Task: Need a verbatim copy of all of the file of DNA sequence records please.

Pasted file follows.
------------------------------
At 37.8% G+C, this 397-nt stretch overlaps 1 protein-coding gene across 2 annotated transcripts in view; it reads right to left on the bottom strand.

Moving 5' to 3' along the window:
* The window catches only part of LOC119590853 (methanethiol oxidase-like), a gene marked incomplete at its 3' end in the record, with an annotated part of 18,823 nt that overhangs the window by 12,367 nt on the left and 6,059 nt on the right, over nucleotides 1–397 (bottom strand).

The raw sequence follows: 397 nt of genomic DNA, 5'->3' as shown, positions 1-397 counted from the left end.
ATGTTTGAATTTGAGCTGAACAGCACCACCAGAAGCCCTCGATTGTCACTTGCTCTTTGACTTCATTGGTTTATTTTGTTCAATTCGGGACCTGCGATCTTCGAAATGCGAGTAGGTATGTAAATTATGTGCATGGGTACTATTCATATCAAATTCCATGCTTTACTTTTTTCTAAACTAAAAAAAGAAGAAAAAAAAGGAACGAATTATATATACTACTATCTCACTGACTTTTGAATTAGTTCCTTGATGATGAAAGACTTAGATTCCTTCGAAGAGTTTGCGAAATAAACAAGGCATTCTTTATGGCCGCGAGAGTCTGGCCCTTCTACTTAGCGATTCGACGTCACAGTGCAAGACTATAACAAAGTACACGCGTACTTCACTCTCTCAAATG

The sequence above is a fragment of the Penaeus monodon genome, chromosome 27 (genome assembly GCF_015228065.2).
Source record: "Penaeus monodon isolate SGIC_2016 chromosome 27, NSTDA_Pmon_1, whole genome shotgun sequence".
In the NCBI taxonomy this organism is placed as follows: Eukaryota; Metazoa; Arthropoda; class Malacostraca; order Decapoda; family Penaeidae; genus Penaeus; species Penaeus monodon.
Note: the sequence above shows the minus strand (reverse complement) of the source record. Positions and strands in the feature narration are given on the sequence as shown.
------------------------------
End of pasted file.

At 37.8% G+C, this 397-nt stretch overlaps 1 protein-coding gene across 2 annotated transcripts in view; it reads right to left on the bottom strand.

Moving 5' to 3' along the window:
* The window catches only part of LOC119590853 (methanethiol oxidase-like), a gene marked incomplete at its 3' end in the record, with an annotated part of 18,823 nt that overhangs the window by 12,367 nt on the left and 6,059 nt on the right, over nucleotides 1–397 (bottom strand).

The raw sequence follows: 397 nt of genomic DNA, 5'->3' as shown, positions 1-397 counted from the left end.
ATGTTTGAATTTGAGCTGAACAGCACCACCAGAAGCCCTCGATTGTCACTTGCTCTTTGACTTCATTGGTTTATTTTGTTCAATTCGGGACCTGCGATCTTCGAAATGCGAGTAGGTATGTAAATTATGTGCATGGGTACTATTCATATCAAATTCCATGCTTTACTTTTTTCTAAACTAAAAAAAGAAGAAAAAAAAGGAACGAATTATATATACTACTATCTCACTGACTTTTGAATTAGTTCCTTGATGATGAAAGACTTAGATTCCTTCGAAGAGTTTGCGAAATAAACAAGGCATTCTTTATGGCCGCGAGAGTCTGGCCCTTCTACTTAGCGATTCGACGTCACAGTGCAAGACTATAACAAAGTACACGCGTACTTCACTCTCTCAAATG

The sequence above is a fragment of the Penaeus monodon genome, chromosome 27 (genome assembly GCF_015228065.2).
Source record: "Penaeus monodon isolate SGIC_2016 chromosome 27, NSTDA_Pmon_1, whole genome shotgun sequence".
In the NCBI taxonomy this organism is placed as follows: Eukaryota; Metazoa; Arthropoda; class Malacostraca; order Decapoda; family Penaeidae; genus Penaeus; species Penaeus monodon.
Note: the sequence above shows the minus strand (reverse complement) of the source record. Positions and strands in the feature narration are given on the sequence as shown.